Researchers believe they’ve found a way to harness vibration energy for self-powered electronics – which means tossing your cell phone on the passenger seat of your car could recharge it someday soon.

A multi-university team of engineers developed a nanogenerator that will harvest and convert vibration energy from a surface into power for the phone.

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Researchers have harnessed vibration energy which means putting your phone down while driving could have an added benefit (Shutterstock).

Incorporated directly into a cell phone housing, the team’s nanogenerator takes advantage of a sponge-like material called polyvinylidene fluoride, or PVDF, which the team says is the key to harvesting vibration energy. “The softer the material, the more sensitive it is to small vibrations,” Xudong Wang, an assistant professor of materials science and engineering at the University of Wisconsin-Madison, said.

“We believe this development could be a new solution for creating self-charged personal electronics,” he said.

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The soft material that harvests and converts vibration energy is made of piezoelectric material like this (Image via Princeton University).

The nanogenerator itself includes thin electrode sheets on the front and back of the mesoporous polymer film (think plastic wrap for tiny electronics), and the researchers can attach this soft, flexible film seamlessly to flat, rough or curvy surfaces, including human skin. In the case of a cell phone, it uses the phone’s own weight to enhance its displacement and amplify its electrical output, according to the University of Wisconsin Madison.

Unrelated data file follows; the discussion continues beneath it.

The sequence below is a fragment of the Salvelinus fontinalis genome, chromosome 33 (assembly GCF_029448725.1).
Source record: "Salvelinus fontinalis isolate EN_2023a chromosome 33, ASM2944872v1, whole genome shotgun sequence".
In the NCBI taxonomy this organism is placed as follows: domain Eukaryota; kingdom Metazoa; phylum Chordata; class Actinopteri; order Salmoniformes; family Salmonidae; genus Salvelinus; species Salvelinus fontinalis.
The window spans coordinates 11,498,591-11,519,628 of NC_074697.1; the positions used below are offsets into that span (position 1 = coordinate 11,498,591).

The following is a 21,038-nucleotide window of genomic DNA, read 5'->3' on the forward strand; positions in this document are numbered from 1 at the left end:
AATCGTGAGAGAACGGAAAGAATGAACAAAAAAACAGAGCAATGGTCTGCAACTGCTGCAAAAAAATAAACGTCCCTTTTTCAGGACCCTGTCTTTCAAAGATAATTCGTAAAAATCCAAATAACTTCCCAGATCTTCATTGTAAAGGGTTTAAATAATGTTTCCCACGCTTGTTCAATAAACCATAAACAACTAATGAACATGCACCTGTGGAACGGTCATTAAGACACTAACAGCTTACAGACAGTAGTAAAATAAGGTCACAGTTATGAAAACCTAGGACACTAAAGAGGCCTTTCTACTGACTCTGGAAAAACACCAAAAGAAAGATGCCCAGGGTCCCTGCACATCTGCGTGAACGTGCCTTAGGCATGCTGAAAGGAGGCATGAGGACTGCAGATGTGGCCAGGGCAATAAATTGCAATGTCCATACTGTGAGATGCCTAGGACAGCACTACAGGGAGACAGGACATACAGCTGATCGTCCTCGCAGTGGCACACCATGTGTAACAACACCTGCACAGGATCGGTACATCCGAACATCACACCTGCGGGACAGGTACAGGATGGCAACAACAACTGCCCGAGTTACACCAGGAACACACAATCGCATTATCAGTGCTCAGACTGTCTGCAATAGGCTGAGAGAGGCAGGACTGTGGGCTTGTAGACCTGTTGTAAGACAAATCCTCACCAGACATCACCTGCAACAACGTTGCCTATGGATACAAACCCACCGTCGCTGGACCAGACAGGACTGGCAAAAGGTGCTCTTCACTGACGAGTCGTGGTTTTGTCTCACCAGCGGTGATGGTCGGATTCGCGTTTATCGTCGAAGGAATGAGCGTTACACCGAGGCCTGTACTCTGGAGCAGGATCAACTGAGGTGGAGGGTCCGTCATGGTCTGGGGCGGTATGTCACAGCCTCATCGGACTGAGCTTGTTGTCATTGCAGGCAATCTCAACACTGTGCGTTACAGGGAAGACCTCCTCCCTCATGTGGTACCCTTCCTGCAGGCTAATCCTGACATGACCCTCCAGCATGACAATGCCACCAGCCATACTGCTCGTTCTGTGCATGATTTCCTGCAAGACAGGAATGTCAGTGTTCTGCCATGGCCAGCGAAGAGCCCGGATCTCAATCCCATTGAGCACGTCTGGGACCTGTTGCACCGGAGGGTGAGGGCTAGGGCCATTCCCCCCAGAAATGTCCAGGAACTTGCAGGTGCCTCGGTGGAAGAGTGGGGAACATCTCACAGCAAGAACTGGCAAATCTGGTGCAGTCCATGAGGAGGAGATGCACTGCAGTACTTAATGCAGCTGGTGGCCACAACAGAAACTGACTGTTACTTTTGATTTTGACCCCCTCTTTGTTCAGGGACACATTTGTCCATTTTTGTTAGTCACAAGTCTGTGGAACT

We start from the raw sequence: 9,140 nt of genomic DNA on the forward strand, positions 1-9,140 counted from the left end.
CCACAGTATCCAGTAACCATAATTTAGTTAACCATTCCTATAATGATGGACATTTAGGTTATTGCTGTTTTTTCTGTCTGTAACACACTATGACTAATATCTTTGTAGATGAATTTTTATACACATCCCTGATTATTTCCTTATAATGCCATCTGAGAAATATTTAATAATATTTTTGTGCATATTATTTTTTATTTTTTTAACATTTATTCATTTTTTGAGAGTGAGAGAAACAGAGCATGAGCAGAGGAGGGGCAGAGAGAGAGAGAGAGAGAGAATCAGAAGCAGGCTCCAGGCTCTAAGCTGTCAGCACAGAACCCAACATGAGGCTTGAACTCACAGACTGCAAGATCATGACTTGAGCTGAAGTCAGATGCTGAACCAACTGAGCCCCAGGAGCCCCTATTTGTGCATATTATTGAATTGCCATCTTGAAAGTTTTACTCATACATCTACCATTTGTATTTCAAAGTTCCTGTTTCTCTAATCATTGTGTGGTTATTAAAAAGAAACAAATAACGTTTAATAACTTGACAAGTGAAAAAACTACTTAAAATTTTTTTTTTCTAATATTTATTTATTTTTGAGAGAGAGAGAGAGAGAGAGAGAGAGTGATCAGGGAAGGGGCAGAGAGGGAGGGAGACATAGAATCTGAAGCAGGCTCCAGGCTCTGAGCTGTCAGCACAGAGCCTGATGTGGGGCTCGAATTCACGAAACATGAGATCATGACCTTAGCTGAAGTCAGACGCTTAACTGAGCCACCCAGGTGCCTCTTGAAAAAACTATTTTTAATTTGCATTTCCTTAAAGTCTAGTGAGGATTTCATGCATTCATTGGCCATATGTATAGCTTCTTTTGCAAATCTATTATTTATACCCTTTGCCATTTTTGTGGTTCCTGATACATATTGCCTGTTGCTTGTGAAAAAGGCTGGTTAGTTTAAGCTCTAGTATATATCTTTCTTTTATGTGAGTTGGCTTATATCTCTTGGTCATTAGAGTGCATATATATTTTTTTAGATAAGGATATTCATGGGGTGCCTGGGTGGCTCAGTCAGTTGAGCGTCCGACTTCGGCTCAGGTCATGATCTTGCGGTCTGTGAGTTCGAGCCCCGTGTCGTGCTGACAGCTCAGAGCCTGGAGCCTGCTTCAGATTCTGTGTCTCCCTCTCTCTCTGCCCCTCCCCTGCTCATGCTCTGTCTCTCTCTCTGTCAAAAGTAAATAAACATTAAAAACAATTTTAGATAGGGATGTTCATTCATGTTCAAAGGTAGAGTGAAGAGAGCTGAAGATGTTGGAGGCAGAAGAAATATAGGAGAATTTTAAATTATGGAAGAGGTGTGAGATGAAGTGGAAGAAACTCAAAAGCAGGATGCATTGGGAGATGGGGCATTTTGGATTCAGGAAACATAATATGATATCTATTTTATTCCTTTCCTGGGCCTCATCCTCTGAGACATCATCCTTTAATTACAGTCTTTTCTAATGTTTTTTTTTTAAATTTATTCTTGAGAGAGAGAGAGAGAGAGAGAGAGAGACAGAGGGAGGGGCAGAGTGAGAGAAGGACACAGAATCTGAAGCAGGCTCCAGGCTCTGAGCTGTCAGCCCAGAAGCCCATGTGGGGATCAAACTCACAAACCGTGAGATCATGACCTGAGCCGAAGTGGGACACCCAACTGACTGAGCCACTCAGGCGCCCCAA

Piezoelectric materials can generate electricity from a mechanical force – in other words, when they are shifted, moved, flexed or in any other way put under pressure, they generate electricity. Science Daily reported:

Rather than relying on putting a strain on the material, the researchers incorporated zinc oxide nanoparticles into a PVDF thin film to trigger formation of the piezoelectric phase that enables it to harvest vibration energy.

Then, they etched the nanoparticles off the film; the resulting interconnected pores — called “mesopores” because of their size — cause the otherwise stiff material to behave somewhat like a sponge.

The technology is similar to other piezoelectric projects, where scientists have attempted to use the flexible materials to harness and convert energy for pacemakers.

“Pacemakers are currently run off of batteries, which means that surgery is required every few years to replace the battery. (But ) the lungs operate in a mode similar to a balloon expanding and contracting i.e., in a stretching operation mode. Our biocompatible energy harvesting materials have now been shown to generate power (when stretched).”

If this technology is introduced into the commercial market, it could offer one more reason to put your phone down while driving – not only will you avoid a ticket, but you’ll also arrive with a refreshed battery.

Follow Elizabeth Kreft (@elizabethakreft) on Twitter.

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